Expert Insight On PIPEDREAM, The 7th Known Malware To Specifically Target Industrial Control Systems

By   ISBuzz Team
Writer , Information Security Buzz | Apr 14, 2022 07:16 am PST

Amid escalating threats to global critical infrastructure, last night Dragos announced the discovery of new malware specifically developed to disrupt industrial processes: PIPEDREAM.

This is the seventh ever publicly known ICS-specific malware, following INDUSTROYER2, STUXNET, HAVEX, BLACKENERGY2, CRASHOVERRIDE, and TRISIS.

Since early 2022, Dragos has been analyzing PIPEDREAM malware. PIPEDREAM was developed by a new threat group Dragos identifies as CHERNOVITE. Dragos assesses with high confidence this threat group created PIPEDREAM for use in disruptive or destructive operations against Industrial Control Systems (ICS).

Media Resources:

Last night’s advisory by the US Cybersecurity and Infrastructure Security Agency (CISA):

Dragos blog:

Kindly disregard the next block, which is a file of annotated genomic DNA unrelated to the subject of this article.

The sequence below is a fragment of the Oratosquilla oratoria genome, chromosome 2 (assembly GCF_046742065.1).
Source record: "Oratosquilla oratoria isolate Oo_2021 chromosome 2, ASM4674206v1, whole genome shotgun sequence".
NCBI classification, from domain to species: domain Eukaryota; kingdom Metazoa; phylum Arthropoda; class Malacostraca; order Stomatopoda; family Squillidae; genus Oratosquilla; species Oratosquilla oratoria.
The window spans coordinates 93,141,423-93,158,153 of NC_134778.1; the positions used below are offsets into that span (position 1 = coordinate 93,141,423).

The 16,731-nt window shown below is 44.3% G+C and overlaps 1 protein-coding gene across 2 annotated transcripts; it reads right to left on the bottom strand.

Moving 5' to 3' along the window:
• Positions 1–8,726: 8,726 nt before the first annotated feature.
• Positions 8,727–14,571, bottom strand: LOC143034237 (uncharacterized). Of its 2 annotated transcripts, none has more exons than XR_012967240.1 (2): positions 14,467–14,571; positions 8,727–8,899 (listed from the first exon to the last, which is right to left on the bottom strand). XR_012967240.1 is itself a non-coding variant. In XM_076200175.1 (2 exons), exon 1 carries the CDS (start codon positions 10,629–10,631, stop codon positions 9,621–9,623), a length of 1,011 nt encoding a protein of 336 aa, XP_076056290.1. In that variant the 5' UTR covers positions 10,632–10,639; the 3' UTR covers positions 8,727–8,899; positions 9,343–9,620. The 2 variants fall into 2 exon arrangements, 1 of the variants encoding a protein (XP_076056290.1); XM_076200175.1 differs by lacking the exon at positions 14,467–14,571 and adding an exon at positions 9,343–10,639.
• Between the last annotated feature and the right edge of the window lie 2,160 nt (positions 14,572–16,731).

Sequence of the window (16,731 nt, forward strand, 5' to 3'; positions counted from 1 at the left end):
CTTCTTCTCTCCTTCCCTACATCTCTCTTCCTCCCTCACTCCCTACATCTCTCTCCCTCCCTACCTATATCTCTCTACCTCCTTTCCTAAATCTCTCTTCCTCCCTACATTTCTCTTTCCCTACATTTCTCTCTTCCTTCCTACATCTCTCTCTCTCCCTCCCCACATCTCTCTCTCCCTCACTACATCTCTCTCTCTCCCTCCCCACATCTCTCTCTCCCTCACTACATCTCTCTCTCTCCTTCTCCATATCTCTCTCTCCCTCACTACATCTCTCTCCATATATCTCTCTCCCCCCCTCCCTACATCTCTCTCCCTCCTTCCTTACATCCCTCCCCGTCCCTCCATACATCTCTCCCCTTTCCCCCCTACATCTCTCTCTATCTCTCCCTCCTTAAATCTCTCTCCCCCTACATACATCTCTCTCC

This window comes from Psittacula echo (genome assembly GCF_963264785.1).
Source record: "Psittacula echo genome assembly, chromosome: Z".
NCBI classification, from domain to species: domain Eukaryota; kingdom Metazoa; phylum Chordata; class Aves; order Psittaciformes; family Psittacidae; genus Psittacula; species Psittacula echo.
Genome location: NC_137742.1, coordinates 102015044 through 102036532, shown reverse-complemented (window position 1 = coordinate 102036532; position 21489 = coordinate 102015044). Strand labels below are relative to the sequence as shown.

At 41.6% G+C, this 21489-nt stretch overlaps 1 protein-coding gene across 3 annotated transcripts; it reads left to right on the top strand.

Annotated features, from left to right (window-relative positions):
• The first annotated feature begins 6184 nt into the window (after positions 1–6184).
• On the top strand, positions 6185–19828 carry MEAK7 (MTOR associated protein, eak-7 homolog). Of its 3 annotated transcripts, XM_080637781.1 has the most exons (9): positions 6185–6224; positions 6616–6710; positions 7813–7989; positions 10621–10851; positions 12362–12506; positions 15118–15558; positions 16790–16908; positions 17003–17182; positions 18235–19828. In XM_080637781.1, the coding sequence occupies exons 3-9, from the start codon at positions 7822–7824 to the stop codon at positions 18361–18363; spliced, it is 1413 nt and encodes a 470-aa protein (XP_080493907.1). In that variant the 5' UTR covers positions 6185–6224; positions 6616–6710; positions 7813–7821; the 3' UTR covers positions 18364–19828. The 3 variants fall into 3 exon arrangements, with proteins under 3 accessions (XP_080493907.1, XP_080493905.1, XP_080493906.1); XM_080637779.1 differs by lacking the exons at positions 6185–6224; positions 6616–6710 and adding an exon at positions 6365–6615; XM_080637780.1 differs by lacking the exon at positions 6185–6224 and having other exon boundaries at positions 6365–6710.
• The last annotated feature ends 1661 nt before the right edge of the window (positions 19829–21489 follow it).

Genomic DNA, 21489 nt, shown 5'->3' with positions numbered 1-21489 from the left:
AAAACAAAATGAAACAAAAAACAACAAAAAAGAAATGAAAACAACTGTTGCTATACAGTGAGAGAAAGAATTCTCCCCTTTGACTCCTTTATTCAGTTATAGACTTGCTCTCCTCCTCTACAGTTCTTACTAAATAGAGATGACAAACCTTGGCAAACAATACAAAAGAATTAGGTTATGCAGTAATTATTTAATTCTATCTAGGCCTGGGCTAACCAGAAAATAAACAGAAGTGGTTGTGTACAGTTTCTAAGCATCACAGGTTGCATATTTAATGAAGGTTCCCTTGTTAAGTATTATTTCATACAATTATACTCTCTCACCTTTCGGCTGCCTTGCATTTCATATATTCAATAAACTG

Dragos white paper:

Dragos page on newly named Chernovite Activity Group:

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Robert M. Lee
Robert M. Lee , CEO and Co-Founder
April 14, 2022 3:16 pm

Since early 2022, Dragos has been analysing the PIPEDREAM toolset, which is the seventh ever ICS specific malware. We track its developers as the threat group CHERNOVITE, which we assess with high confidence to be a state actor that developed the PIPEDREAM malware for use in disruptive or destructive operations against ICS. Specifically the initial targeting appears to be liquid natural gas and electric community specific. However, the nature of the malware is that it works in a wide variety of industrial controllers and systems.

The PIPEDREAM malware initially targets Schneider Electric and Omron controllers, however there are not vulnerabilities specific to those product lines. PIPEDREAM takes advantage of native functionality in operations, making it more difficult to detect. It includes features such as the ability to spread from controller to controller, and leverage popular ICS network protocols such as ModbusTCP and OPC UA.

Uniquely, this malware has not been employed in target networks. This provides defenders a unique opportunity to defend ahead of the attacks. While the malicious capability is sophisticated, with a wide range of functionality, applying fundamental ICS cybersecurity practices such as having a defensible architecture, ICS specific incident response plan, and ICS network monitoring provide a robust defense against this threat.

Last edited 1 year ago by Robert M. Lee

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